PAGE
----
Genetic vulnerability, timing of short-term stress and mood regulation: A rodent diffusion tensor imaging study

Gil Zalsman*, Avihay Gutman, Liat Shbiro, Ruth Rosenan, J. John Mann, Aron Weller

*Corresponding author for this work

Research output: Contribution to journalArticlepeer-review

Abstract

Early stressful life events predict depression and anxiety in carriers of specific polymorphisms and alter brain responses but brain structural phenotypes are largely unknown. We studied the interaction between short-term stress during specific time-windows and emotion-regulation using a genetic animal model of depression, the Wistar-Kyoto (WKY) rat. Brain structural alterations were analyzed using Diffusion Tensor Imaging (DTI). WKY (n=49) and Wistar (n=55) rats were divided into experimental groups: Early stress (ES): From postnatal day (PND) 27 rats were exposed to three consecutive days of stressors; Late stress (LS): From PND 44 rats were exposed to the same protocol; Control: No stressors. From PND 50, all animals were behaviorally tested for levels of anxiety and despair-like behaviors and then scanned. Gene×Environment×Timing (G×E×T) interactions (p=0.00022 after Hochberg correction) were found in ventral orbital cortex, cingulate cortex, external capsule, amygdala and dentate gyrus and in the emotion regulation measures. WKY showed longer immobility in forced swim test, but no effect of ES was detected. ES increased open-field anxiety-like behaviors in Wistar rats but not in WKY, possibly indicating a ceiling effect in WKY. Stress in pre-pubertal or adolescent phases in development may influence structural integrity of specific brain regions and emotion regulation behaviors depending on genetic vulnerability, consistent with a G×E×T interaction in mood dysregulation.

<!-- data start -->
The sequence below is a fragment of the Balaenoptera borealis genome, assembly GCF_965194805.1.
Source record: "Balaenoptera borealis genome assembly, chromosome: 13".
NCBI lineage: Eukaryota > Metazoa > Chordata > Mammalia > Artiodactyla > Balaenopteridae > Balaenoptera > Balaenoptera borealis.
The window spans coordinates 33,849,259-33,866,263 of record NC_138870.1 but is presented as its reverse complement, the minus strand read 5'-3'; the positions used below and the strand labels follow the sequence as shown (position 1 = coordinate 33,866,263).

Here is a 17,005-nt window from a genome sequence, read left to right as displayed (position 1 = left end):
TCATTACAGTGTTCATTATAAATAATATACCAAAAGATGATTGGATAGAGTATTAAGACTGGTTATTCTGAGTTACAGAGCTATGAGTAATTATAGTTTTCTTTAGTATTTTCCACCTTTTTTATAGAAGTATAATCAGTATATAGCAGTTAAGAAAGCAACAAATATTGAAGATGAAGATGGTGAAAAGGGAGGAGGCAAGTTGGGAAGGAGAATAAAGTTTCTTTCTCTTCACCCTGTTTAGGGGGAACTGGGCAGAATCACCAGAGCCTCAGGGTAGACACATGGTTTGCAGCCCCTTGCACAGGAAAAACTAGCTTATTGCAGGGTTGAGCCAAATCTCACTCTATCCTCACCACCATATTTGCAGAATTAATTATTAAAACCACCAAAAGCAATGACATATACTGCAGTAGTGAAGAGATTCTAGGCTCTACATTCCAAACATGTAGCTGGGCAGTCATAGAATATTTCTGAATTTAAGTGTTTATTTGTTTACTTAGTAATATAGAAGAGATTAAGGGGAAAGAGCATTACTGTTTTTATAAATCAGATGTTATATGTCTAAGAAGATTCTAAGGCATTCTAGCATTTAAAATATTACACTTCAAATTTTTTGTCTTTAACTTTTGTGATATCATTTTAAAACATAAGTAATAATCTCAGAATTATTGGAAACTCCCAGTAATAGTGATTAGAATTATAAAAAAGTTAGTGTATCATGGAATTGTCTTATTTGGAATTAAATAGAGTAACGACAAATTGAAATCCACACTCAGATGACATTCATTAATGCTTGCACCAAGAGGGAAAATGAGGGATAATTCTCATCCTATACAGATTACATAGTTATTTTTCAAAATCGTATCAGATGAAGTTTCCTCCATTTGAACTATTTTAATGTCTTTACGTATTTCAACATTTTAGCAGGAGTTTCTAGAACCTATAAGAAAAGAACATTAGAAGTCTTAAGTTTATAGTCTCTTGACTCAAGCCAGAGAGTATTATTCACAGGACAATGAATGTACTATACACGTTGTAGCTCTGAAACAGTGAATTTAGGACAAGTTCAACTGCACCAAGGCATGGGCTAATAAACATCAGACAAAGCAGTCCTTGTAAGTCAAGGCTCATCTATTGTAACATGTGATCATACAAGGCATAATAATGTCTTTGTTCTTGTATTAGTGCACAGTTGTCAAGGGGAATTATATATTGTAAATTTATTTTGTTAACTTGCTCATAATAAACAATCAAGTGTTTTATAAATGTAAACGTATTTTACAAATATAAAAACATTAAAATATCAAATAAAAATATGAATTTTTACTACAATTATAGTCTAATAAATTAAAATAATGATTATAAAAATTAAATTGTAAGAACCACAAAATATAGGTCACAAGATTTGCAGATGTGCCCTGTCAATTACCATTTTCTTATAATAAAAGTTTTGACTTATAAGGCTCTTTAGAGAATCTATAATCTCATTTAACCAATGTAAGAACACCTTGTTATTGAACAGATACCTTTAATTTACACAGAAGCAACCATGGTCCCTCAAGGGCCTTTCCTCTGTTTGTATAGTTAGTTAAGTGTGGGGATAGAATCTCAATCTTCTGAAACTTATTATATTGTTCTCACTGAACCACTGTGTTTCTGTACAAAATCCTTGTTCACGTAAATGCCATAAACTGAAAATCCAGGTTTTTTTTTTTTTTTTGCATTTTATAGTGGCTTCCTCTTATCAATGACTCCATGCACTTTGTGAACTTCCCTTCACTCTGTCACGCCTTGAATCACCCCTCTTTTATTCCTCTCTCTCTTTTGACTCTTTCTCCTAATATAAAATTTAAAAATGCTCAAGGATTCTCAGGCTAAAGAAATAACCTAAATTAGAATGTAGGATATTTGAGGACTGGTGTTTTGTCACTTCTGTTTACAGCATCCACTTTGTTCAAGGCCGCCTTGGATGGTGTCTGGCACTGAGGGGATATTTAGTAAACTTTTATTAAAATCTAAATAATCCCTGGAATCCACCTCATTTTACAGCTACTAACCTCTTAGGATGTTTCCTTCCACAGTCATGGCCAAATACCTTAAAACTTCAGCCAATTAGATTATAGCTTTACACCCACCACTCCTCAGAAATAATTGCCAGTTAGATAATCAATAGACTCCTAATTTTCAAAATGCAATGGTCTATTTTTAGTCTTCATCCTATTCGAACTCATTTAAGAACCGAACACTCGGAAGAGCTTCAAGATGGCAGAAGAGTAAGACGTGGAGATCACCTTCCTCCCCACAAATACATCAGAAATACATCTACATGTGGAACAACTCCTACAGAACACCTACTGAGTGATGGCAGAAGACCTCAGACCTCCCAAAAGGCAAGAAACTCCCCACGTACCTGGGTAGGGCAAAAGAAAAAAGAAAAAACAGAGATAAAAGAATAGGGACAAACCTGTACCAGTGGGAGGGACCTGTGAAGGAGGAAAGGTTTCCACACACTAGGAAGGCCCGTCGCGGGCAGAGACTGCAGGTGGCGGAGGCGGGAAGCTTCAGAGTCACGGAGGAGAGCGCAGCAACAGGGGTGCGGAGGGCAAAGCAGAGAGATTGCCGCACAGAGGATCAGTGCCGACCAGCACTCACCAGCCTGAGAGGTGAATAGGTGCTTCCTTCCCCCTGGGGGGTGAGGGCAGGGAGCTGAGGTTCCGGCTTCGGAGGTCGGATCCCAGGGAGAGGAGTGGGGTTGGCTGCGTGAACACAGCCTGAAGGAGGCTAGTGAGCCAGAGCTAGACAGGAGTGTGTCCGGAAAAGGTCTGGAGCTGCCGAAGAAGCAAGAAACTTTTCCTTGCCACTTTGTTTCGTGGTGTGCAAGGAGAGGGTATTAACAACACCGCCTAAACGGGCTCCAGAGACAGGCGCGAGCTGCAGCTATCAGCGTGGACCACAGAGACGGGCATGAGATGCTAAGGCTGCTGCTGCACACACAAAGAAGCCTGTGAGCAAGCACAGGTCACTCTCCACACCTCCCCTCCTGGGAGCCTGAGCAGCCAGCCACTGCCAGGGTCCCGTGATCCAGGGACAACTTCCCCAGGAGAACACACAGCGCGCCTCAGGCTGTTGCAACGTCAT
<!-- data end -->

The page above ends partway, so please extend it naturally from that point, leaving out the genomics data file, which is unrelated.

Original languageEnglish
Pages (from-to)2075-2085
Number of pages11
JournalEuropean Neuropsychopharmacology
Volume25
Issue number11
DOIs
StatePublished - Nov 2015

Funding

FundersFunder number
Clalit Health Services, Israel
Judie and Marshall Polk Research Fund for Children at Risk

    Keywords

    • Adolescence
    • Anxiety
    • Depression
    • Genetics
    • Pre-puberty
    • WKY rat

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